World Congress for Middle Eastern Studies
Barcelona, July 19th - 24th 2010< Back to SUMMARY OF PANELS
· Date: TUE 20, 9-11 am
· Language: English
Discussant: Mohey Mowafy (Professor, Northern Michigan University)
Paper presenter: Yousuf Dadoo (Profesor, University of South Africa), “Suicide Bombers or Martyrdom Operatives? The Furious Debate Among Muslims about the Status of these Battle Strategists”
In our times, suicide bombings or martyrdom operations –depending on people’s interpretation of such actions- against adversaries predate the bombing of the World Trade Centre in New York and the Pentagon in Washington on September 11, 2001 by about twenty-one years. About nineteen countries have thus far provided scenes for this kind of warfare. These tactics are new; thus, they have evoked varied yet passionate responses among Muslim scholars and thinkers which this presentation intends to highlight and critique. Predictably, all parties to the debate rely on foundation texts in the form of the Qur’an and Hadith to underpin their arguments. This paper first presents the views of individuals like the internationally acclaimed Turkish intellectual, Fethullah Gülen, and bodies like the Fight Council of North Africa and the Center for the Study of Islam and Democracy which condemn these deeds outright. Then, follow verdicts of two Saudi scholars that could most optimistically be regarded as ambivalent. Finally pronouncements favouring these modus operandi are cites which find popular support in the Arab World. The third group appears to have researched its findings more extensively than the other two: It begins by differentiating between martyrdom and suicide, outlines the objectives of martyrdom operations, and then gives a synopsis of precedents in Islamic history reinforcing them. Nevertheless there are disagreements among its members on the legality of tactics like:- Bombers trying explosives to their bodies which could cause their deaths before those of their victims.- Undertaking such missions without the sanction of knowledgeable Islamic authorities; and- Categories that may be spread the effects of bombings. In many questions like these there is a view among some thinkers that prevailing conditions in the region ought to decide appropriate strategies. Finally, there is a fourth group which feels that this entire debate is too restricted. Attention should be devoted to an analysis of the total material conditions of people’s existence. For this purpose, the multivalent concept of terrorism needs unpacking to determine power relations among pertaining to individuals and social entities. This paper briefly attends this venture while not necessarily exonerating individuals affected these circumstances of their responsibilities.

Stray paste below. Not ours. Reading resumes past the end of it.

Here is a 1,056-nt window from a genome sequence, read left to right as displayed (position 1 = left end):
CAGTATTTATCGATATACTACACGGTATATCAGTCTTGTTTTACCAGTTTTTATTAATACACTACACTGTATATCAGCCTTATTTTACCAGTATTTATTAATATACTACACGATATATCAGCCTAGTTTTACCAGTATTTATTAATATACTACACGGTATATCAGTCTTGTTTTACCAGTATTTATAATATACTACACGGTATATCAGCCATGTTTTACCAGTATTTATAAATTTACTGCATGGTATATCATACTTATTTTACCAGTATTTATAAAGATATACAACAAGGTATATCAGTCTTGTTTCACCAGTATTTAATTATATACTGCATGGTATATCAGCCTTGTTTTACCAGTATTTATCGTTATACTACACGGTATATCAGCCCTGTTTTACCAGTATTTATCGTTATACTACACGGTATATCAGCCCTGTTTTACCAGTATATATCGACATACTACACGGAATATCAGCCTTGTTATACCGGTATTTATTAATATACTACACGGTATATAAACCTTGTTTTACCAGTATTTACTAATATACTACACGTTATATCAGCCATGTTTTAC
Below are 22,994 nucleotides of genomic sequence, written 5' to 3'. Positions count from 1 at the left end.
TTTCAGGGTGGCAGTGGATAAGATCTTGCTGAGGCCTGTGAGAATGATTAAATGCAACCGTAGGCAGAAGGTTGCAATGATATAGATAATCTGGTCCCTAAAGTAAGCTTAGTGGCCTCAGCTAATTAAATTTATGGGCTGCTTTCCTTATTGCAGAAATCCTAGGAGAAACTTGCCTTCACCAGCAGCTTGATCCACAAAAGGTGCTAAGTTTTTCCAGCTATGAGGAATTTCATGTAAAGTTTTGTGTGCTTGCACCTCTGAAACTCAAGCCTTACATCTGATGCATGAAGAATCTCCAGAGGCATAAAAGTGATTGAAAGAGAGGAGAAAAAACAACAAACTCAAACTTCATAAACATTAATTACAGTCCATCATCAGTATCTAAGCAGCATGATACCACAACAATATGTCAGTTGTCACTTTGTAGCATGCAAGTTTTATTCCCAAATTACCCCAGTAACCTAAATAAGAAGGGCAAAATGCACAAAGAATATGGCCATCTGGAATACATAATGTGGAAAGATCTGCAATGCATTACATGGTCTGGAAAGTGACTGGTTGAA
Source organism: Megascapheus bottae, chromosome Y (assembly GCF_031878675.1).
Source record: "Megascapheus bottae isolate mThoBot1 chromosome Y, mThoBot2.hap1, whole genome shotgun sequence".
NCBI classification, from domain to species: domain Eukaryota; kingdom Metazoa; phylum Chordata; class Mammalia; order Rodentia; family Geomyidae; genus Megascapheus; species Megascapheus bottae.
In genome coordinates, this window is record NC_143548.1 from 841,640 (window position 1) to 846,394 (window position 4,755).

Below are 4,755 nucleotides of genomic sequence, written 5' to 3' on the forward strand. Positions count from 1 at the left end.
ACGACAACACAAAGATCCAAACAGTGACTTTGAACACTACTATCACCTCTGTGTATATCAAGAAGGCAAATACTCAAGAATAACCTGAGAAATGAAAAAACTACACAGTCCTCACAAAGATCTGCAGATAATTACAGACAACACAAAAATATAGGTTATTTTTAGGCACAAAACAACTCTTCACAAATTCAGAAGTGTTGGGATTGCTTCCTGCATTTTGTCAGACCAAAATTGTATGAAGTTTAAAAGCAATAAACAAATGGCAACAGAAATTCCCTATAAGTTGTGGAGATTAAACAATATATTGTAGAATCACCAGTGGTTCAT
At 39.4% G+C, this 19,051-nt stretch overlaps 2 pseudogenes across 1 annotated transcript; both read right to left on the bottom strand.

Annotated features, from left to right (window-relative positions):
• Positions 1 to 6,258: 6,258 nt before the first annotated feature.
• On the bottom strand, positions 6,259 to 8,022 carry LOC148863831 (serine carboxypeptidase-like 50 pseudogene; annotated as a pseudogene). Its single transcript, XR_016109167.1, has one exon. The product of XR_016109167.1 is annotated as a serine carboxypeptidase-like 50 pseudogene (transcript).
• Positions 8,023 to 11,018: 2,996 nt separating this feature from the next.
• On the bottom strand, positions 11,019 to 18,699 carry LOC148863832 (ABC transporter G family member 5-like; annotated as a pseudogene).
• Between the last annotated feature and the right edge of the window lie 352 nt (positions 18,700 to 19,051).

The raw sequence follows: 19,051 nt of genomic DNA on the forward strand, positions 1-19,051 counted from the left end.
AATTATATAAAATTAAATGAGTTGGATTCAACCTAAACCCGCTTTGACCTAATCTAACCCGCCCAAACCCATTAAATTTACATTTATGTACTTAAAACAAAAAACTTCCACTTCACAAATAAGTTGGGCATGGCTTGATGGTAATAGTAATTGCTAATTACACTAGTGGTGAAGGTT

Paper Presenter: Stephanie Dornschneider (PhD Student and Teaching Assistant, Graduate Institute of International Studies), “Belief Systems and Action Inferences as a Source of Violence in the Name of Islam”